Place one of these integrating spheres at the output of a light source and you have an almost perfectly uniform Lambertian, broadband source. Typical radiance uniformity is within 1-2% of the average over the 2 inch (51 mm) diameter exit port as long as the FOV of the imaging system stays on the baffle within the sphere. Irradiance uniformity at the port is also better than 1-2%.For a tunable, uniform light source, couple the sphere to the input of a monochromator (or motorized filter wheel). You'll need the 77829 Coupling Ring to attach one of these to an Oriel Monochromator. To make a uniform calibration source with several orders of luminance range, attach a filter wheel with neutral density filters to the sphere's input. The input port of the sphere has a 1.5 Inch Series male flange so it can be mated to an Oriel Light Source. The output port is a 2 inch (51 mm) diameter port frame for simple mounting of samples.
The 70679 and 70682 are for measurement of specular and diffuse hemispherical reflectance and total transmittance using a 8/D geometry (8 degree beam incidence/Diffuse collection). The 70679 is good for the VIS-NIR regions and the 70682 is good for UV-VIR-NIR (Note the ID of the 70682 is ~7.0). The spheres have 5 ports:
A reflectance sample holder with 1 inch (25 mm) diameter, 0.5 inch (13 mm) deep cell holds the sample at 8° to the beam. The clear aperture is 0.7 inch (18 mm). The holder is spring loaded so that square, rectangular or irregular shapes with dimensions up to 2 inches (51 mm) can be held against the sphere wall. (The sample must fill the aperture.) The spring loading allows you to quickly insert and remove the sample and the 70496 White Spectral Calibration Disk. Light, which is reflected from the sample strikes the port and is turned 8 degrees to the specular exclusion port. If a plug is at the exclusion port, the light is re-captured in the sphere (specular inclusion total reflectance 8/D). If a light trap is used in the exclusion port, the specular portion of the samples reflectance is subtracted from the measurement (Specular excluded diffuse only reflectance 8/D allows characterization of gloss). One exclusion port plug is included with the sphere and one extra port plug is included for the north pole port.Conversely, if the 0° Sample Holder (also included with the 70679 and 70682 R/T Spheres) is used at the sample port and the input beam is placed behind the sample port, then you can qualify diffuse, normal or total transmittance of samples. If a plug is used at the 1.0 inch port opposite the sample (former input port), then all energy is included in the measurement (total transmittance). If a light trap is used at this port opposite the sample, then the normal transmitted beam (specular transmission) is excluded by the trap (diffuse or normal excluded transmittance allows haze characterizations).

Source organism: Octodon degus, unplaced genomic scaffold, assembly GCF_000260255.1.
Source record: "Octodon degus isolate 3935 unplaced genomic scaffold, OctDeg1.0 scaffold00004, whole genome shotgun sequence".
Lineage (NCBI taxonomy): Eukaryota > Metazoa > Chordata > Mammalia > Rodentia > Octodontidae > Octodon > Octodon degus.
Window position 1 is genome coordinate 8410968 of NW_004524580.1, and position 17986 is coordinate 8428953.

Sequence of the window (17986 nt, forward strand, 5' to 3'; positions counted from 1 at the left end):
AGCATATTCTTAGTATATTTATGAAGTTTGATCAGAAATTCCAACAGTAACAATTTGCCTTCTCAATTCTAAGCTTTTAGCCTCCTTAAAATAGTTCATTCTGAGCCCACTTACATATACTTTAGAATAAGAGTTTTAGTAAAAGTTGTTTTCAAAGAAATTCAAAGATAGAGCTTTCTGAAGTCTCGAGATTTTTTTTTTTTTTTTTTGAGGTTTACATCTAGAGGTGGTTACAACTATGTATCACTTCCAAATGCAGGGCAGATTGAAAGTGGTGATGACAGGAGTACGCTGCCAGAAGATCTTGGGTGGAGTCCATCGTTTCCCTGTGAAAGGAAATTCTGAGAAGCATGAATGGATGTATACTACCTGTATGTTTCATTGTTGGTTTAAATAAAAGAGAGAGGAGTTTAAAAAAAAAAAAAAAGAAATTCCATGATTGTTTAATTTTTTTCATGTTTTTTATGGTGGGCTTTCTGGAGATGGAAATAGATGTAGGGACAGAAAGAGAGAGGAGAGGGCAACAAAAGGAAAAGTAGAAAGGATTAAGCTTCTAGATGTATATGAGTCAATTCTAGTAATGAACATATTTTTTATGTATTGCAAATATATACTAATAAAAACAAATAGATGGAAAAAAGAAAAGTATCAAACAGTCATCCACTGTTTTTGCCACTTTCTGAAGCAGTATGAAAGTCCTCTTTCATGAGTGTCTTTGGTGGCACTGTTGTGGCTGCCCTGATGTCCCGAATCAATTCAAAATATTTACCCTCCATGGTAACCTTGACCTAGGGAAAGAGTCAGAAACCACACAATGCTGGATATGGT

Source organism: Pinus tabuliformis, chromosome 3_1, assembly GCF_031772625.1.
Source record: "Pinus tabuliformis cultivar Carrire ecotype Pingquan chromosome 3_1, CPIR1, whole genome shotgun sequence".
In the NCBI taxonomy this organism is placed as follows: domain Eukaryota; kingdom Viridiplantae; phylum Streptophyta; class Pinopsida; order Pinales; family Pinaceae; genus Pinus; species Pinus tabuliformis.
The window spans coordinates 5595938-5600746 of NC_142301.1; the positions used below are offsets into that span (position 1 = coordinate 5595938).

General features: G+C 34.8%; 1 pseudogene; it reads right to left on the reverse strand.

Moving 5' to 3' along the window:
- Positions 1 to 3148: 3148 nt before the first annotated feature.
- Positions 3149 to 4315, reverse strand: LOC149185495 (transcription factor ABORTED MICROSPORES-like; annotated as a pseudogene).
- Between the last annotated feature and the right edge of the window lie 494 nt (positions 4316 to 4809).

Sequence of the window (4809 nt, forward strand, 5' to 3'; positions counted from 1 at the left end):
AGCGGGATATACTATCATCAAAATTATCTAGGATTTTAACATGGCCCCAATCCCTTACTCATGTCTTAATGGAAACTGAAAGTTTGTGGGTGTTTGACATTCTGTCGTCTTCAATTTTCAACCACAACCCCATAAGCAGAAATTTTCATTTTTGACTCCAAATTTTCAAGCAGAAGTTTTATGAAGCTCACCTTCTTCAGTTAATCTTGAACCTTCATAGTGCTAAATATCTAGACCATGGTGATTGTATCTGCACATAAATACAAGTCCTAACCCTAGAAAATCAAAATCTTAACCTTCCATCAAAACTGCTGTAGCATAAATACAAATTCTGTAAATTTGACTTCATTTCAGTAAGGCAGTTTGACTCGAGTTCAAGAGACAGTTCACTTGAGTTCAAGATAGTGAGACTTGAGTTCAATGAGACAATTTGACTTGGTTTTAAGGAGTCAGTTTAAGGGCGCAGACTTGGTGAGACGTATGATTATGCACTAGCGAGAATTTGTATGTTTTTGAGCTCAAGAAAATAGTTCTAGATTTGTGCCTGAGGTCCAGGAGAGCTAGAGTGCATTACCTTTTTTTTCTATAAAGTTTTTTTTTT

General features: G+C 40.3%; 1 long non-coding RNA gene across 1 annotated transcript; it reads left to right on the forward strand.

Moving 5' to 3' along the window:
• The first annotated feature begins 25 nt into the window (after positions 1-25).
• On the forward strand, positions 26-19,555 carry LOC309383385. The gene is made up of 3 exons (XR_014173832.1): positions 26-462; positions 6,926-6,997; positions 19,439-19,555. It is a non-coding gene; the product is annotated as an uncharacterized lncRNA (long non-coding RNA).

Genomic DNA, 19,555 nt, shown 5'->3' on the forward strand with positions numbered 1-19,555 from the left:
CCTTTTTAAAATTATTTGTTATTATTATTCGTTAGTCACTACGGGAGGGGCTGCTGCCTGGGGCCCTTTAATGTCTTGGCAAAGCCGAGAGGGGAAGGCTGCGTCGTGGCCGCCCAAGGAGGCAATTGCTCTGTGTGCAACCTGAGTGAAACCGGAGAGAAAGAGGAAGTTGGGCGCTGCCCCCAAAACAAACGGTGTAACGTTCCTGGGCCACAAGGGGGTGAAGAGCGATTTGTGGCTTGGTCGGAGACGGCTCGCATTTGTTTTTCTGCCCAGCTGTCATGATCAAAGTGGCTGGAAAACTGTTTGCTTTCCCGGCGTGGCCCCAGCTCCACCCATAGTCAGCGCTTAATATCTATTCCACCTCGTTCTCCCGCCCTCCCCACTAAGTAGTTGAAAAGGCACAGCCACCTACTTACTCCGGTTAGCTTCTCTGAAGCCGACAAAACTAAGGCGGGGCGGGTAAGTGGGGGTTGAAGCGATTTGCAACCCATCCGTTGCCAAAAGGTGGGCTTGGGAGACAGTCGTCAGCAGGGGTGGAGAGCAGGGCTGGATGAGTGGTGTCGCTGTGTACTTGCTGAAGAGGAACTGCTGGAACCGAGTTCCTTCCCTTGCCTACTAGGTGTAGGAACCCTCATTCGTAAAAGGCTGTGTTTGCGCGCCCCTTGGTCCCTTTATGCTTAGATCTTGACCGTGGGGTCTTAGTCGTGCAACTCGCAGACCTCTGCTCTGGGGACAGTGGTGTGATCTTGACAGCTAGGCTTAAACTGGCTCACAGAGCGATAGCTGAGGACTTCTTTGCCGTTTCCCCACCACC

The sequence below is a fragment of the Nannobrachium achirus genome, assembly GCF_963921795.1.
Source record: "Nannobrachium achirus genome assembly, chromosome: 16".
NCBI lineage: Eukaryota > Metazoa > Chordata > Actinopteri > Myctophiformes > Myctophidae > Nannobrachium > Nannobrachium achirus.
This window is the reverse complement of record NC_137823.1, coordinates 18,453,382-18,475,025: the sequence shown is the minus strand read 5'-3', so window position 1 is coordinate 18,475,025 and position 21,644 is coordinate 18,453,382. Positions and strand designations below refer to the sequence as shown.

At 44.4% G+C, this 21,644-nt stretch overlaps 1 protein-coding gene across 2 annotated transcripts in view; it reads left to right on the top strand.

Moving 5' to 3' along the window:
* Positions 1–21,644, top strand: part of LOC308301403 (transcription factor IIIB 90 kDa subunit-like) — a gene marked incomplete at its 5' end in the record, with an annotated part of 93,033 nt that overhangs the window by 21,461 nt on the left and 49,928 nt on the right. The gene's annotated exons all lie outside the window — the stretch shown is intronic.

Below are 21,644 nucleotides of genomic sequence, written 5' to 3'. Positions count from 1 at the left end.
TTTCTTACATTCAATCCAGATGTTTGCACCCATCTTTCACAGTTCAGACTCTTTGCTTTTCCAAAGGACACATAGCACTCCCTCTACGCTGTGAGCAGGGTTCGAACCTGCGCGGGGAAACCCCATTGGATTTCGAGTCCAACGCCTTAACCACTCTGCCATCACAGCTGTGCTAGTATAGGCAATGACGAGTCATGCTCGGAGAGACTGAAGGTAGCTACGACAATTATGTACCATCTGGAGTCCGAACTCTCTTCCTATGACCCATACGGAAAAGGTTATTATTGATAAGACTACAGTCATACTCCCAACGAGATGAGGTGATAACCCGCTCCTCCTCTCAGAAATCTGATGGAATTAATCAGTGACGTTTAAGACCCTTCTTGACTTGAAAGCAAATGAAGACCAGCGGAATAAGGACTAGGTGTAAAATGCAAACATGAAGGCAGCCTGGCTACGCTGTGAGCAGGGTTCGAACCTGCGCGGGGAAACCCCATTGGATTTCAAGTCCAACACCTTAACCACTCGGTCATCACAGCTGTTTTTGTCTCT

The 70496 is a 1.25 inch (30 mm) diameter, 11 mm thick white Zenith® disk, for spectral calibration purposes. It has >95% reflectance from 250 to 2500 nm (>98% from 400-1800 nm), is durable, and is an almost perfect reflecting Lambertian diffuser. It may be lightly abraded to restore performance if it becomes dirty. The measured Hemispherical Reflectance Factor from 250 to 2500 nm is supplied for each disk. This calibration data is traceable to NIST.
Sphere throughput is the ratio of the total flux out to the total flux in. It depends on the sphere's reflectance properties, diameter, and number of ports.
Whereφe = total flux exiting portφi = total incident fluxAe = area of exit portAs = surface area of sphereAp = sum of all port areasρ = sphere wall reflectance (0 ≤ρ ≤1)
For practical purposes, it should be noted that the equation is specific to a single port and that for a fixed reflectance ρ at a specific wavelength, it is solely dependent on the ratios of port areas to total surface area of the sphere. It can be easily shown that for our series of spheres in which the output/input ports are nominally the same dimension (35 - 51 mm CA), As dominates. Therefore, when choosing a sphere, select the smallest diameter available that provides the output port characteristics (dimension and uniformity) to maximize throughput. The basic equation also neglects the Lambertian quality of the output and is only shown to reflect the major dependencies for selection of basic spheres rather than to provide specific throughput values for the spheres.
1. Plug unused ports with diffusing plugs.2. Avoid large changes in reflectance when making comparative reflectance measurements. For example, compare a sample with a standard of similar reflective properties.3. Keep samples and detectors in the sphere wall, particularly if high scatter angle measurements are involved.4. Use spectral filters before light enters the sphere rather than at the detector, especially if changes are involved during a measurement run. Remember that the output is a Lambertian radiator so any filter sees light incident at a wide range of angles.